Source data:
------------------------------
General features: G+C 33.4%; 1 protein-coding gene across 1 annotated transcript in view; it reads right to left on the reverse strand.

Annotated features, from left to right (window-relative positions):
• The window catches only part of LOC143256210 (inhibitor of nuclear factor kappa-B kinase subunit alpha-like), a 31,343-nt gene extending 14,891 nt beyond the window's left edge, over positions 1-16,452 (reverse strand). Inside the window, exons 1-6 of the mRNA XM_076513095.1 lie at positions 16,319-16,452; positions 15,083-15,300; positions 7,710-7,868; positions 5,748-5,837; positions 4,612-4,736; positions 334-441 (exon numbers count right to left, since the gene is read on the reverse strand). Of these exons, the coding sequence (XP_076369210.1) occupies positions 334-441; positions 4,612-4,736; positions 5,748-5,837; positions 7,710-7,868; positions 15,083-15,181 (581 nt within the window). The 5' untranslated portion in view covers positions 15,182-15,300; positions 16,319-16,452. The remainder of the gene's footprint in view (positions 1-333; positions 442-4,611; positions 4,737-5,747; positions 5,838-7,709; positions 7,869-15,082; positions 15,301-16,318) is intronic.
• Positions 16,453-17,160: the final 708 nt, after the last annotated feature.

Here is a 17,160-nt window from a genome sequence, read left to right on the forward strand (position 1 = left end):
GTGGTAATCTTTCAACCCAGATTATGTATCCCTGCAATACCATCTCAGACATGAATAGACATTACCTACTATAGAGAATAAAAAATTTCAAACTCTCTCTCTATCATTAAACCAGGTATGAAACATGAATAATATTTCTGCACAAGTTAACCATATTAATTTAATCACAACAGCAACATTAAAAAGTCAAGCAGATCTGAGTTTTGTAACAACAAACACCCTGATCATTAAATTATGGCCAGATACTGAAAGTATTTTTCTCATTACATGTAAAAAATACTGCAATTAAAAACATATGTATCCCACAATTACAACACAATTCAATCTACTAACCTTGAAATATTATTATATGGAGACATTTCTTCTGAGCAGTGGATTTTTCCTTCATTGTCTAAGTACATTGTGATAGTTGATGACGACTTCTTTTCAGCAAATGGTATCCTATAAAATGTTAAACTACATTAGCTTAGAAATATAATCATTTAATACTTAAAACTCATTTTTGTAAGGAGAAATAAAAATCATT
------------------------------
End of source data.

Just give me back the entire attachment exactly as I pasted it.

General features: G+C 33.4%; 1 protein-coding gene across 1 annotated transcript in view; it reads right to left on the reverse strand.

Annotated features, from left to right (window-relative positions):
• The window catches only part of LOC143256210 (inhibitor of nuclear factor kappa-B kinase subunit alpha-like), a 31,343-nt gene extending 14,891 nt beyond the window's left edge, over positions 1-16,452 (reverse strand). Inside the window, exons 1-6 of the mRNA XM_076513095.1 lie at positions 16,319-16,452; positions 15,083-15,300; positions 7,710-7,868; positions 5,748-5,837; positions 4,612-4,736; positions 334-441 (exon numbers count right to left, since the gene is read on the reverse strand). Of these exons, the coding sequence (XP_076369210.1) occupies positions 334-441; positions 4,612-4,736; positions 5,748-5,837; positions 7,710-7,868; positions 15,083-15,181 (581 nt within the window). The 5' untranslated portion in view covers positions 15,182-15,300; positions 16,319-16,452. The remainder of the gene's footprint in view (positions 1-333; positions 442-4,611; positions 4,737-5,747; positions 5,838-7,709; positions 7,869-15,082; positions 15,301-16,318) is intronic.
• Positions 16,453-17,160: the final 708 nt, after the last annotated feature.

Here is a 17,160-nt window from a genome sequence, read left to right on the forward strand (position 1 = left end):
GTGGTAATCTTTCAACCCAGATTATGTATCCCTGCAATACCATCTCAGACATGAATAGACATTACCTACTATAGAGAATAAAAAATTTCAAACTCTCTCTCTATCATTAAACCAGGTATGAAACATGAATAATATTTCTGCACAAGTTAACCATATTAATTTAATCACAACAGCAACATTAAAAAGTCAAGCAGATCTGAGTTTTGTAACAACAAACACCCTGATCATTAAATTATGGCCAGATACTGAAAGTATTTTTCTCATTACATGTAAAAAATACTGCAATTAAAAACATATGTATCCCACAATTACAACACAATTCAATCTACTAACCTTGAAATATTATTATATGGAGACATTTCTTCTGAGCAGTGGATTTTTCCTTCATTGTCTAAGTACATTGTGATAGTTGATGACGACTTCTTTTCAGCAAATGGTATCCTATAAAATGTTAAACTACATTAGCTTAGAAATATAATCATTTAATACTTAAAACTCATTTTTGTAAGGAGAAATAAAAATCATT